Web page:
Okay, you have some say. But tracking down the guidelines you have to work within early is a must. Your contractor will likely come in handy here. Here are some common ‘residential’ codes for stairs, but first a quick vocabulary lesson:
Common Stair Codes:
- Handrail Height: 36”
- Balusters (or spindles) installed with no more than 4” between
- Maximum riser (height) per step is 7 ¾ inches.
- Minimum tread depth per step is 10 inches
Just add a zillion further restrictions (many specific to your location) and you’re now “free” to design.
I was lead on the stair design and was working on concepts to submit the project as one of our “I Design, You Decide” posts (4-inch spacing across the board, y’all, exciting stuff!) We wanted something minimalistic to avoid cramming the already narrow space. Some of the initial variations looked like this:
However, we learned our local codes required guard rails be 42” high and were required for anything elevated above 30″, but couldn’t also serve as the handrail (36″ requirement). Meaning, Design 1 (with a dual-purpose rail) wasn’t actually a possibility. In Portland, they must have different codes (jealous!). Here, we would have to have both a 42″ guard rail and a 36″ handrail, looking something like this:
It crowded the small space and the added height felt awkward with the low ceiling. We veered toward the simpler Design 2, leaving you guys with no say in the matter. Sorry about that! Blame the codes…”safety,” yada yada…but how enviably dangerous are the seemingly code-less stairs of Spain…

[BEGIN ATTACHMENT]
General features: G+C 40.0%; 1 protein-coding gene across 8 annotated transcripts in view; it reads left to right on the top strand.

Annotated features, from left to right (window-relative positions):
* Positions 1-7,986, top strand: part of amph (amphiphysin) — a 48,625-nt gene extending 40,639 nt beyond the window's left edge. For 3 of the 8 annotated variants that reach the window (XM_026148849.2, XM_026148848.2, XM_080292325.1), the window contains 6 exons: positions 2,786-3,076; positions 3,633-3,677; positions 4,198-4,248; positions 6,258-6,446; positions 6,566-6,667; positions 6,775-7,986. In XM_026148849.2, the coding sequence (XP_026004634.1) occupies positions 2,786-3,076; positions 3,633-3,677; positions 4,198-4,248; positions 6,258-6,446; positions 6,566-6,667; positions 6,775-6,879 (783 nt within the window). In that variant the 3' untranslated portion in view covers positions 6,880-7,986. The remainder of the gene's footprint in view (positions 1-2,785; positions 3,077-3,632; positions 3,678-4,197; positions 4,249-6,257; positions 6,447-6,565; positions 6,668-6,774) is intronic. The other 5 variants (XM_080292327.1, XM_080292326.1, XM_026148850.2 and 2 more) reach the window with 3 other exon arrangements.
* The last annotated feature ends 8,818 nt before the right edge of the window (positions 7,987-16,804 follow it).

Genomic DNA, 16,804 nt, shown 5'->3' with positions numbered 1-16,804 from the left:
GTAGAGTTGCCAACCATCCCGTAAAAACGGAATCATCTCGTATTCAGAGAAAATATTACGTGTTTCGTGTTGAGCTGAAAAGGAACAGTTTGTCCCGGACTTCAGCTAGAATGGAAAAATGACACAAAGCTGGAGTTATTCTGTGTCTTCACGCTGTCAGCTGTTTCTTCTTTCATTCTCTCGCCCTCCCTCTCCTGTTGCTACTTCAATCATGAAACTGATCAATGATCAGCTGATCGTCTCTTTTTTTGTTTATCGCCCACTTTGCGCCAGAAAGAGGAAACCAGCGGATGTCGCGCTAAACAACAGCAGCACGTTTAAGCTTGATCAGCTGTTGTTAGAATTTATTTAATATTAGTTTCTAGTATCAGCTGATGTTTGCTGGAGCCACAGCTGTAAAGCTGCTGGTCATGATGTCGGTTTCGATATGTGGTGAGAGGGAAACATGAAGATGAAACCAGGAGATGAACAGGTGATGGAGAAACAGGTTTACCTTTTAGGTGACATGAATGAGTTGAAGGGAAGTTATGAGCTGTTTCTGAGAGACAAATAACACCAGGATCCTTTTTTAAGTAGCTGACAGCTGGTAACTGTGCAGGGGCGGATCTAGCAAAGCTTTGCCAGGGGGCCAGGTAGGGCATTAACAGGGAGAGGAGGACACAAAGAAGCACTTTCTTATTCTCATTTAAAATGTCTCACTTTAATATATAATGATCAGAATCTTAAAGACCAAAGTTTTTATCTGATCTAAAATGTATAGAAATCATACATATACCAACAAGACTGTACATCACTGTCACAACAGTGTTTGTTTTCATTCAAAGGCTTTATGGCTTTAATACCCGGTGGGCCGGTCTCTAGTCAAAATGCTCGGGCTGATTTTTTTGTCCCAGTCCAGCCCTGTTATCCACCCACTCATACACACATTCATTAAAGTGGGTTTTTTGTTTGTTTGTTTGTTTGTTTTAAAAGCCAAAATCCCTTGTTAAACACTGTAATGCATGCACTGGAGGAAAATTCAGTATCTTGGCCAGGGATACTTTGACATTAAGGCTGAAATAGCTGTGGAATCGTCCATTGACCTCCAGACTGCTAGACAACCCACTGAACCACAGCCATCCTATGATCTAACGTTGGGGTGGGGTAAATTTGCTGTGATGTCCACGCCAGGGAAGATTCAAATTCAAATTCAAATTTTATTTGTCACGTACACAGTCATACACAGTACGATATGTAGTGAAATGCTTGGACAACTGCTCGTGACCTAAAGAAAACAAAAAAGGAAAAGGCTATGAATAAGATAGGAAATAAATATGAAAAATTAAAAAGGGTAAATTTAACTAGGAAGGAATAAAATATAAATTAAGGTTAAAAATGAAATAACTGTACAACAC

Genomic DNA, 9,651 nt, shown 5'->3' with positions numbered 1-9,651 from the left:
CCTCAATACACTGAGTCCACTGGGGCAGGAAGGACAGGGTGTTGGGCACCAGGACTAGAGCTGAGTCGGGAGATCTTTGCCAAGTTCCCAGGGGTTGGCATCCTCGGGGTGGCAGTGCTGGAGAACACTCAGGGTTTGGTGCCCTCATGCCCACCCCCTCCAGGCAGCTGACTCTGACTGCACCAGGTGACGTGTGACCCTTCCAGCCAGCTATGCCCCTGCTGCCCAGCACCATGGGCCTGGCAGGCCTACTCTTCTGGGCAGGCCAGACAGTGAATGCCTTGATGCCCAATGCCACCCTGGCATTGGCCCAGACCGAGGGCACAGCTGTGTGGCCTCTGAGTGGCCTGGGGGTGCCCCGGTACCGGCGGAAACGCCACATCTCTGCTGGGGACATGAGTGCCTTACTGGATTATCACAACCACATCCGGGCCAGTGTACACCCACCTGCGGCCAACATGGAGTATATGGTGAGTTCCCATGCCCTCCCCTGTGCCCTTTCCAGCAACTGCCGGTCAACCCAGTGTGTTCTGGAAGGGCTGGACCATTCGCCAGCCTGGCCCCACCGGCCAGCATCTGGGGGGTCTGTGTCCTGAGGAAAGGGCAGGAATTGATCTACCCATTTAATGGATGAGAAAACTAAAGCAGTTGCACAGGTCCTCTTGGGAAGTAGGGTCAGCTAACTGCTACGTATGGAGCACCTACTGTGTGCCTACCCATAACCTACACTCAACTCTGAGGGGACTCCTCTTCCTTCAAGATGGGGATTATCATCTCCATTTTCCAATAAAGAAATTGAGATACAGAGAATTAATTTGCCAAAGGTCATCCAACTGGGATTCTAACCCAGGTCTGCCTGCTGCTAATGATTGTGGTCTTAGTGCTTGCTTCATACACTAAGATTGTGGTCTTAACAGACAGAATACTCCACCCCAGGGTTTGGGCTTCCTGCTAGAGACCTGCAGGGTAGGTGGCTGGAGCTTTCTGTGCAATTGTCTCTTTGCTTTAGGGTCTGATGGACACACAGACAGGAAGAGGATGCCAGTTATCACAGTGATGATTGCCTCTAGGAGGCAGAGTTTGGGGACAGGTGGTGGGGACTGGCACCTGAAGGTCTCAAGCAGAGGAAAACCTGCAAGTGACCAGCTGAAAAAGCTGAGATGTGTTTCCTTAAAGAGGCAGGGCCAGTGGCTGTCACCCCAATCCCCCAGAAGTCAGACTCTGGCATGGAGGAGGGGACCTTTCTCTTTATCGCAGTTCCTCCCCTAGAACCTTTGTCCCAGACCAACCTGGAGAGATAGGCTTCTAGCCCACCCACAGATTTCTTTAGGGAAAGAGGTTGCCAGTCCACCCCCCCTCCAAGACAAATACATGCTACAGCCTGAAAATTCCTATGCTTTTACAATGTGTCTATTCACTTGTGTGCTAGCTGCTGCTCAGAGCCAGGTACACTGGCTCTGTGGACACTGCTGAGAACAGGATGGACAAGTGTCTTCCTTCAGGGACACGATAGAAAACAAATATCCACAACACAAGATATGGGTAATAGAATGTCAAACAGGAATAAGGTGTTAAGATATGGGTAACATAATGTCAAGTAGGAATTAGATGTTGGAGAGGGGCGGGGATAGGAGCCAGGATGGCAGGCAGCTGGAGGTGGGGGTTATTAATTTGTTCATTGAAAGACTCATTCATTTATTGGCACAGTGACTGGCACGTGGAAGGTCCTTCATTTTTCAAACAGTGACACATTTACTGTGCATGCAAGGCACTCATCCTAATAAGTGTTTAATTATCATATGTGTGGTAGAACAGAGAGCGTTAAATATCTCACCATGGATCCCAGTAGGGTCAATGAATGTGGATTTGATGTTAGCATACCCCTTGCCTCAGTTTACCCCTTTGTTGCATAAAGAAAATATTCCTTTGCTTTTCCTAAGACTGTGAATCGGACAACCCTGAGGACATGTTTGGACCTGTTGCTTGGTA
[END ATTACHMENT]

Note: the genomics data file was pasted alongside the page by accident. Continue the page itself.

4. Maximizing window sizes mean limiting wall space…
…and the needed opening size is going to be larger than the size of the window in your shopping cart. Plan for that opening size and don’t forget the added width of casing! For us, the mountain house was all about bringing the outdoors in and if there was a chance to make a bigger window or to add one, we jumped. We are NOT sorry, but it did affect a bed choice and, therefore, overall design in one bedroom. Once framing/opening needs were accounted for, we had gone a few inches too wide with the room’s windows to leave enough wall space to accommodate the headboard of a king bed. We hadn’t yet settled on a king bed when choosing windows. Thinking through future furniture desires and the resulting layout/making sure there’s enough uninterrupted wall space to accommodate these desired pieces is wiser than just saying “bigger window,” turns out. Julie problem-solved by sourcing this visually unobtrusive bed, which avoids blocking the light.
5. Specialty doors? Know the wheres, hows and widths of that specialty framing.
Our scenic slider is SO worth the additional space it takes from the room. Talk about bringing the outdoors in! But typically for a door, planning for 5-8” allocates plenty of space in a design. But this guy (that we sourced from Marvin) is the thickness of four stacked doors, making the sill/necessary framing over twice as wide as the standard. So which side of the wall is going to get built out to accommodate? You’d better know. Because we didn’t. In the original design, we made the mistake of framing the door flush with the interior wall instead of exterior wall. Sure, we could have read the specs but, well, we didn’t. Originally, the design concept for the room settled into something like this after discussing it through with you here and opening it up for you to decide here:
But upon realizing the framing needs for the scenic slider, the cabinets became impossible entirely, given the fireplace benches were already framed out:
So, they were scrapped and ultimately, we landed here (this was upon “move in”…reveal of final design coming SOON):
Not a bad place to land. Actually, many of you wanted us to scrap the cabinets to begin with. So…uhh…never mind, we actually just did so for you! That’s it…no oversight made here. (grimacing emoji face)
Okay, travelers, it’s safe to take your helmet off. You now have five fewer “unknowns” to fear as you voyage out into your own space. Only 100 billion unknowns left to discover…no wait, those are stars in the Milky Way. Actually, probably a similar count. Scary. Real scary. Off to call my therapist (errr… wife). Happy Mountain House Monday, Friends!